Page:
Burn BrightBy: Patricia Briggs
A Tale Without an Ending
Once upon a time, there was a small spring that, touched by the earth’s spirit, bore a scattering of magic sparkled in its cold, pure water. It was only a little magic, but it brought good things into the world—tiny bits of goodness born of the tiny bits of magic.
There is a certain sort of evil that cannot abide happiness, even such humble joys as lived in that spring.
Such an evil came to dwell at the spring, culling victims from those who came to seek the little surcease it offered. Eventually, even the earth’s magic could not cleanse the evil from the water, and the spring’s small magic was turned to darker uses.
Thus died a little joy in the world, and evil was satisfied for a time.
This evil held the now-polluted spring, one way and another, for a very long while. Time changed, and the evil changed with it, grew more clever about drawing prey to it. Sometimes it fed upon innocence, sometimes magic, sometimes beauty—but the evil always took satisfaction in robbing the world of any good it could find.
It became aware of one who sought, like the spring once had, to do a little good in a world now bleak and dark. On the evil one’s webs came whispers of a monster who fought other monsters. The evil deemed it no more of a meal than a thousand others like it. Still, it could not, by virtue of what it was, allow such a one to live. It set a snare to catch one who was a hero—for heroes are delicious when they fall. It set a snare to trap a monster because even evil fears monsters, a little.
The one who sprang the trap was truly a monster. The one who triggered the snare was also a hero.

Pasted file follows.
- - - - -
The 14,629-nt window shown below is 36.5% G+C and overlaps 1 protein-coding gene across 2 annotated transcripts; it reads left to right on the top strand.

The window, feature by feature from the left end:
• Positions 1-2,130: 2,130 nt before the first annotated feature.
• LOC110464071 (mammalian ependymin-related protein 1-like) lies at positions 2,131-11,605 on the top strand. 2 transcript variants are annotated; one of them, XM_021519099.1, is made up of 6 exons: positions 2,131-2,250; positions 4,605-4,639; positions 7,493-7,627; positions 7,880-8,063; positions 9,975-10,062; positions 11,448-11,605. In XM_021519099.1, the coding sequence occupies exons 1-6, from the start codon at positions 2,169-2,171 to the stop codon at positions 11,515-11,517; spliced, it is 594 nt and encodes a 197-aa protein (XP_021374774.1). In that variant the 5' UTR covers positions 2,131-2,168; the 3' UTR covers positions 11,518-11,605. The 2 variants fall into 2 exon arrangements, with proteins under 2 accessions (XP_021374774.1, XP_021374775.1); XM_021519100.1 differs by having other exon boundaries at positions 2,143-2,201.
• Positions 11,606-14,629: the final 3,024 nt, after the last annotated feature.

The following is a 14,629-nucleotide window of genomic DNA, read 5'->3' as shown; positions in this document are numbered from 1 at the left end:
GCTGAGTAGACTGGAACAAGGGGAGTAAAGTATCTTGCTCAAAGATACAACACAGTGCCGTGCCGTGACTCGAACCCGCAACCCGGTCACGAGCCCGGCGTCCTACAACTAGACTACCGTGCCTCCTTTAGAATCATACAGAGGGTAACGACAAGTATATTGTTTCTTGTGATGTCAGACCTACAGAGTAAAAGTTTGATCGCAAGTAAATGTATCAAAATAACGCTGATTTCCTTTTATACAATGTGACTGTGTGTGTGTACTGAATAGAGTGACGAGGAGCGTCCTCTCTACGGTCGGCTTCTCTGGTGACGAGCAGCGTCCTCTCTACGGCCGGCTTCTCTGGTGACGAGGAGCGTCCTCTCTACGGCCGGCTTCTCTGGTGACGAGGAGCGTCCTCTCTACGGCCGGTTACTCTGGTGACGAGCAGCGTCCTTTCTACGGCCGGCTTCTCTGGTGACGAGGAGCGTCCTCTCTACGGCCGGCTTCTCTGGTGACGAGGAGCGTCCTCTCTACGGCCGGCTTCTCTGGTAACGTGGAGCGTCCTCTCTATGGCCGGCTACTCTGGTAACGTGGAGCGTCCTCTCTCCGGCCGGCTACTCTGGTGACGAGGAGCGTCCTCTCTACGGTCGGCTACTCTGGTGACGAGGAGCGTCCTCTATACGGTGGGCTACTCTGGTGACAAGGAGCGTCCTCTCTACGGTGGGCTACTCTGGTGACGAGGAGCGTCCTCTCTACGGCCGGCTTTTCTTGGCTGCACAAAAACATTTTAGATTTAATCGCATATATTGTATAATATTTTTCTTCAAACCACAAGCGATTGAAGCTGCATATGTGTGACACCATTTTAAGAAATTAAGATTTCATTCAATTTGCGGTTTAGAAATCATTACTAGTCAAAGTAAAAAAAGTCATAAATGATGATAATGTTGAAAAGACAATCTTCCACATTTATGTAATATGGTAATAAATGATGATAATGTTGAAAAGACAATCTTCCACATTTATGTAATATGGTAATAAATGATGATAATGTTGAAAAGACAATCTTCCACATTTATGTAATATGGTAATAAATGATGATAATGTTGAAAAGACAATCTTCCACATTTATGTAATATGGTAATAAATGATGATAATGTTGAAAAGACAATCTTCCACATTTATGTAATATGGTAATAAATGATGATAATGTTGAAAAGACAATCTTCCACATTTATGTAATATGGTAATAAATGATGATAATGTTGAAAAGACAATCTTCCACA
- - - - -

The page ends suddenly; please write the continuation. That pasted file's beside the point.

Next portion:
But this one was also an artist, and not just any artist. Such an artist, he was, as found beauty and joy in the world and shared it for all to see. An artist who, like the spring had, spread little magics around and left happiness where there was none before.
An artist such as that was a bigger mouthful than evil, even such an old and wicked evil as this, could swallow easily.
Much was lost in the battle, and it cost both sides dearly. As far as anyone knows, the fire of the battle burns still.
This was bad. This was so very bad.
He ran full tilt, ghosting through the trees. The branches and brambles reached out and extracted their price in blood and flesh for running at such speed through their territory. He could feel the ground absorb his blood and his sweat—feel it stir at the taste. Dangerous. Feeding the earth with his blood when he was so upset was not wise.
He almost slowed his feet.
No one was chasing him.
No one had even known he was there. They’d seen the trees who’d obeyed his will, but they had not seen him. The trees … he might have to answer to her for the trees.
She’d told him to run, and he had paused to call the trees. That was not how their bargain was supposed to work. But he couldn’t just let them take her, not when it was within his power to stop it.
Think. Think. Think. The words were his, but he heard them in her voice. She’d worked so hard to give him rules. The first rule was think.